Some of these benefits are what you might call passive; i.e. the sheer existence of the trees or well-planned green spaces will help address challenges related to carbon sequestration and water pollutants whether the community engages with the space or not. However, for many of the individual and community health benefits to kick in, people must engage with nature. Spend time in the green space.
And this is where Nature Sacred has spent a lot of energy over the past two decades — looking at how to best engage the community and how to best design so that the community embraces, and spends time in, their green space.
Suggestions for design
We grouped specific design suggestions into three outcome categories: making people feel welcomed, encouraging them to explore and play, and giving a site a specific purpose or two.
And central to the Nature Sacred approach: incorporating elements that are familiar to a community or reflective of its culture. This can go a long way toward helping nearby residents see themselves represented in a space, thereby increasing the likelihood that they will spend time in space and that it will become a Nature Sacred’s approach to designing landscapes involves four guiding principles, four design elements and one signature fixture. These ensure that our Sacred Places are optimally suited to meet the needs of the people they serve.
Four guiding principles
Every Sacred Place is designed to be:
Open and welcoming to everyone.
Nearby where people live, work, play and heal. Only when green space is conveniently reachable can it become an integral part of people’s everyday lives.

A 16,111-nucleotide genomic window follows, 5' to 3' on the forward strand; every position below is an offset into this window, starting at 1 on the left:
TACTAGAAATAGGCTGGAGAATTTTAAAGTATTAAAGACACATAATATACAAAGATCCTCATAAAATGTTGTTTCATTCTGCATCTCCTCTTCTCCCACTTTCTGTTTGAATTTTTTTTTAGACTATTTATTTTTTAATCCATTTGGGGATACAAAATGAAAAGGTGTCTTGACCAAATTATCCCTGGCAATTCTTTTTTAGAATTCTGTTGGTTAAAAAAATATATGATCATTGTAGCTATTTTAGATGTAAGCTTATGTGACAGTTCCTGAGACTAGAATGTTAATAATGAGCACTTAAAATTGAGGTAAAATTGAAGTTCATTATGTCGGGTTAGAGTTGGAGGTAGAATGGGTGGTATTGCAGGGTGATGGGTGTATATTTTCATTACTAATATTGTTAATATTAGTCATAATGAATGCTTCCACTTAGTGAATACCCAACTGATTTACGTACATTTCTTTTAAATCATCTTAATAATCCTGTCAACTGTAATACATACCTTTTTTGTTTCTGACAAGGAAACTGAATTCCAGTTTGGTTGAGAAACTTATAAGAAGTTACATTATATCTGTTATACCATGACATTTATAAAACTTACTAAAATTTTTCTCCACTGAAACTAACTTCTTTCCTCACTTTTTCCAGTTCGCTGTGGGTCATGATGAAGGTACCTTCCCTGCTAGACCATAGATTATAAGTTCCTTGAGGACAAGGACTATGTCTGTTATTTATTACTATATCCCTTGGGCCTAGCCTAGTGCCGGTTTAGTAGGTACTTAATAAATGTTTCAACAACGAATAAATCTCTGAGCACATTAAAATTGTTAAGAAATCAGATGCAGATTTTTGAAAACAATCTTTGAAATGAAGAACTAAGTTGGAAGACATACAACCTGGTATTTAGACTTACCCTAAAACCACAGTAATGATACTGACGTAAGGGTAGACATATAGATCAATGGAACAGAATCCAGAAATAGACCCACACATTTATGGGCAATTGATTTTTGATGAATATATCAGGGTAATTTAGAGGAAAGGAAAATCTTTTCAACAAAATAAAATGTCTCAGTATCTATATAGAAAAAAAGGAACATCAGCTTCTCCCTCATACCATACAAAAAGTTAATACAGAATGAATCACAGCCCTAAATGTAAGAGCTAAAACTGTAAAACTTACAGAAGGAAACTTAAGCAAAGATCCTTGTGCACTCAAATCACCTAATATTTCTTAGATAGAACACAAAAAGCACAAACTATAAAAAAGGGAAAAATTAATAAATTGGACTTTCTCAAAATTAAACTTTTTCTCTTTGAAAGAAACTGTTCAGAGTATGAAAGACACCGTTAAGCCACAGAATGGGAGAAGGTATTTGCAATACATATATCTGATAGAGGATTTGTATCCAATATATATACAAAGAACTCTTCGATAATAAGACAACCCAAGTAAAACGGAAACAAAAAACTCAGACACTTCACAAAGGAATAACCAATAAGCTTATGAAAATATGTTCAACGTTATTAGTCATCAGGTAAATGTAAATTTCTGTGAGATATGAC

Community-led — This refers to both the creation and long-term stewardship; this is key ensuring the space is deeply rooted within the spirit of those it will serve.
Sacred — Meaning, this is a community-led space that strengthens ties, restores connection to nature and offers solace and rejuvenation.
Four design elements
Every Sacred Place incorporates a portal, path, destination and surround; a response to humans’ overarching need for cohesive structure in landscape. It’s important to note though that there are as many interpretations of these elements as there are Sacred Places.
Portal — An entry point to the site that indicates that one is stepping into an intentionally created space.
Path — A guide, slowly leading visitors deeper into the space and giving them a journey to follow.
Destination — An end point to which the path leads. In Sacred Places, this is often the Nature Sacred bench, which holds a waterproof journal to collect the thoughts and musings of visitors to the space.
Surround — A design feature that creates the sensation of being embraced and sheltered within the space — a feeling of refuge and safety.
In the paper, we share images, examples, of how these elements have been interpreted by communities in their Sacred Places. For instance, at the Sacred Place at St. Anthony of Padua Catholic Church in Falls Church, Virginia, peace poles decorated in the many languages of the diverse immigrant community around the church serve as the portal into the space. And at the Sacred Place at Brooklyn’s Naval Cemetery Landscape, a boardwalk, a suspended path, leads visitors through a wildflower meadow, allowing them to experience it without disturbing the former burial grounds and native plants growing beneath their feet.
More examples of the interpretations of these design elements can be found in the paper as well as on our website.
We believe the research and guidance laid out in this paper, coupled with a landscape architect’s own experience, can lead to the creation of more green spaces that truly improve society on multiple fronts. As advocates for nature, the planet and people, landscape architects are in an ideal position to communicate to clients and partners the crucial need to value and prioritize green space in our built environments.
If you are interested in collaborating with us, or serving as a design advisor, we invite you to connect with us.
Alden E. Stoner is CEO of Nature Sacred. She served on Nature Sacred’s board for nearly 15 years before transitioning to CEO.